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I recently  attended a conference in Wellington on Abnormal smears, colposcopy and the HPV VIRUS. As this was the most up to date information available I thought it would be prudent to share this with the readers of my website .

Firstly the HPV virus. It stands for HUMAN PAPILLOMA VIRUS (the wart virus).There are 100 known types with 20 infecting the ano genital region. Only 2 of these cause genital warts.  I have termed them the ‘Virus of intimacy’ It is the common cold of sexual activity. We give them to each other when we have sex with each other. The HPV virus is the only known virus that directly causes cancer of the cervix, anus, penis, vulva, oropharynx, some skin cancers and some cancers of the oral cavity. The virus is further divided  into high risk (Hr) and low risk (Lr) which one we get is a jackpot. We may get a single one or multiple both Hr and LR.The jackpot goes further. If it is Hr it can be 16 or 18 or others. The most dangerous is 16 followed by 18.The numbers represent the DNA classification.

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Vulval itching is a very common and distressing symptom.

I often get women in my office telling me that they have chronic thrush that is not responsive to usual thrush medication.

The first thing I want to say is that thrush is only one of a multitude of reasons why the vulva becomes itchy.

The first thing with any successful doctor’s visit particularly the gynaecologist is for the doctor to take a detailed and full history.

In the patient’s own words a full disclosure of symptoms is helpful such as:

  1. When the itch started
  2. How long it’s been going on for
  3. Is it worse at night?
  4. How much scratching is there?
  5. Response to any medication
  6. Family history of:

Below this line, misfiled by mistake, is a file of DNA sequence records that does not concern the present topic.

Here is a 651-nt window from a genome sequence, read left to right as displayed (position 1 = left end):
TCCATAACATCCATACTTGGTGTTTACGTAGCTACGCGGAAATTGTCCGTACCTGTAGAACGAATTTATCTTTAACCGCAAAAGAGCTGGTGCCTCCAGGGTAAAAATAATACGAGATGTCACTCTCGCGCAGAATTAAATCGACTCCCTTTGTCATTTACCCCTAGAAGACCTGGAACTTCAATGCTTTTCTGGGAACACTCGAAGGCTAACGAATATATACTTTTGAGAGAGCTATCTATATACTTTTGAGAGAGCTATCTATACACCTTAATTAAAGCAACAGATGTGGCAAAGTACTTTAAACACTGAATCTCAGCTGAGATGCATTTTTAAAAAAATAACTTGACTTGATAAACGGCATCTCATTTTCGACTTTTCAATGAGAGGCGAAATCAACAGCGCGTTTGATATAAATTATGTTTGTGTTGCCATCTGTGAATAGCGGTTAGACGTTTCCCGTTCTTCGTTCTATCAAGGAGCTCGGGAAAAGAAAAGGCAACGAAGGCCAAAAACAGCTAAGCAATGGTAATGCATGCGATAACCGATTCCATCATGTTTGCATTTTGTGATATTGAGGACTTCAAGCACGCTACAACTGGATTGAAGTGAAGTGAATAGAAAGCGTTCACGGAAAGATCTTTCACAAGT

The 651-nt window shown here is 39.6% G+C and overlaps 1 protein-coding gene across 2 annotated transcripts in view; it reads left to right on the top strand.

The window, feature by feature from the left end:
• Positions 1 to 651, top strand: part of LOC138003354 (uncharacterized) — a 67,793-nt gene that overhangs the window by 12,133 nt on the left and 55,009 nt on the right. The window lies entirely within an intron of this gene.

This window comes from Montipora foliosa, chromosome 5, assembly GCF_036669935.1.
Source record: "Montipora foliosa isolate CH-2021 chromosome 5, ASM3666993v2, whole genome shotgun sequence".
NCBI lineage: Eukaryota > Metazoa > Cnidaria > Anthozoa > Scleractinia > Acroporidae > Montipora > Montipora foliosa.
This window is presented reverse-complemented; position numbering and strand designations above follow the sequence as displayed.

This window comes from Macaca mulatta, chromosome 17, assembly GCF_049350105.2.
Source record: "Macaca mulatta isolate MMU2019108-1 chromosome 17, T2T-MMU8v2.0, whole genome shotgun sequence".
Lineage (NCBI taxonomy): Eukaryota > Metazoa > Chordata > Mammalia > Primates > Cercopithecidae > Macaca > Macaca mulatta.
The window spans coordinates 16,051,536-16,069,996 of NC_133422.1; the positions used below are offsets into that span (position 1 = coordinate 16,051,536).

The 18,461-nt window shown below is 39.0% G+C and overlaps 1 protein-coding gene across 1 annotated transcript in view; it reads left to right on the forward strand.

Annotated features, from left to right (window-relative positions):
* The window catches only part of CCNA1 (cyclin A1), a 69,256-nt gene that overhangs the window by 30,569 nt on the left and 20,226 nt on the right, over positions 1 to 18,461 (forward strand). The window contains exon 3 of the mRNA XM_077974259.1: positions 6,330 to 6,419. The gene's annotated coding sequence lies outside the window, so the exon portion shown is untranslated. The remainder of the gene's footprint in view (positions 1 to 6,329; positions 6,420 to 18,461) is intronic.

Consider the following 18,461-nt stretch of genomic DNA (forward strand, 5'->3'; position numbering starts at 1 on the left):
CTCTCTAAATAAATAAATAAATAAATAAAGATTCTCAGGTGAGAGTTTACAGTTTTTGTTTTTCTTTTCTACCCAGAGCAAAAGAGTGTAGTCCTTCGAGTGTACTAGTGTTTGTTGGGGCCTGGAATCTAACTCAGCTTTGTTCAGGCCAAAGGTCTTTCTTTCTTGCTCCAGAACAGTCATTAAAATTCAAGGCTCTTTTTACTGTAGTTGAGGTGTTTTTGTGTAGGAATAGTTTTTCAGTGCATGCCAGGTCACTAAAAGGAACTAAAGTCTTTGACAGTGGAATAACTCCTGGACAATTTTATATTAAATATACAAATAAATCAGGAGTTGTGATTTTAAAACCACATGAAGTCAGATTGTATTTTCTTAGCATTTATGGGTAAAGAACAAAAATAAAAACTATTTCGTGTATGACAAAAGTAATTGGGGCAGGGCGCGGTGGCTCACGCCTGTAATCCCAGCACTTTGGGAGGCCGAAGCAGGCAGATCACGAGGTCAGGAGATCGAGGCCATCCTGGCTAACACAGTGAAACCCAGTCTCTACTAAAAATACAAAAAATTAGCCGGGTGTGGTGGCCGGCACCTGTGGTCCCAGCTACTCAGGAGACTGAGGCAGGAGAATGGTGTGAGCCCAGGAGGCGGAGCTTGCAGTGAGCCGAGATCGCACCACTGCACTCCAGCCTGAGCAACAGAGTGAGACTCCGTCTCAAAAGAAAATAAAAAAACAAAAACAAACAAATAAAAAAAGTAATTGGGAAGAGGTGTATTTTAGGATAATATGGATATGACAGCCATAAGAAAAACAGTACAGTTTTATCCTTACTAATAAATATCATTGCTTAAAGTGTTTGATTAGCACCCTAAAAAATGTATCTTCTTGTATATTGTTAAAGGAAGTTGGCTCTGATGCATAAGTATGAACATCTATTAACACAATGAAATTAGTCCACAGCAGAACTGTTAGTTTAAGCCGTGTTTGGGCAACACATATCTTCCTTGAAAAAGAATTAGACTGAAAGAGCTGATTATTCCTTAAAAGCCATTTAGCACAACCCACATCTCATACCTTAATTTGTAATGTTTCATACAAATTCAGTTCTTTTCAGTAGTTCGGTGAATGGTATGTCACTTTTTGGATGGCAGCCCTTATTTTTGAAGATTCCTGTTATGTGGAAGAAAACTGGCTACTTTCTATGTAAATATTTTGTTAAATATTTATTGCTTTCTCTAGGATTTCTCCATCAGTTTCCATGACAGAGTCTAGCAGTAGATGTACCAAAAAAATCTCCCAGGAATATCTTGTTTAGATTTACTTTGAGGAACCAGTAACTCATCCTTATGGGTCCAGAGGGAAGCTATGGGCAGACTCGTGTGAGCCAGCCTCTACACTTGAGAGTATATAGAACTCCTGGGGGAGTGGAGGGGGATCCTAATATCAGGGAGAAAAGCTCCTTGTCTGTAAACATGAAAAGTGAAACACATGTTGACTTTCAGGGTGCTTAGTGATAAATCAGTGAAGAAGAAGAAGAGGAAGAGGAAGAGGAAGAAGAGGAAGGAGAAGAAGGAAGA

a) Psoriasis
    b) Allergic dermatitis
    c) Asthma, hay fever
  7. Infections such as thrush, scabies, worms.

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A few months ago I was invited by a large group G.P. practice to participate in a lecture evening to the public on the menopause.

The topics were varied and included a talk by a physiotherapist on pelvic floor, a talk by a psychologist on moods, a G.P. talk on bones and my talk on the physiology of menopause and HRT.

It was a hugely successful meeting with about 50 women all keen to learn about “The change of life”.

My talk was medical and I discussed in detail the pros and cons of HRT.

HRT has almost come full circle. In the past everybody was on it and the HRT industry thrived.

Then all the negative facets of the medication started coming out and everybody stopped using it. We saw many women really suffering with incapacitating hot flushes, mood changes, sexual dysfunction and genital  prolapse. In fact we predicted an enormous increase in prolapse which has happened. Today the ‘Prolapse industry” is  huge  with research into different operations and different mesh usage receiving millions of dollars in funding.

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One of the most common problems we face as gynaecologists on a daily basis is the very personal and often embarrassing issue of painful intercourse. By the time a woman comes to see us things are pretty bad. Often they are faced with resultant relationship issues and are quite desperate to get this problem sorted. Yes, in most cases it can be sorted and nobody should have to suffer from this.

The medical term for painful intercourse is Dyspareunia. It can be divided into two;

  1. Superficial which is mainly outer and inner vagina but not to the deepest part
  2. Deep dyspareunia which is pain deep in the pelvis and lower abdomen.

Let’s talk about each one in a bit more detail.

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From time to time I give the local General Practioners a question and answer session where we spend a few hours discussing problems that they may come across in their day to day work.

It is always fascinating to see that we all have similar problems with certain conditions. The standard of general practice in New Zealand is extremely high so when they have a problem you can be sure it is challenging for me to provide an adequate answer.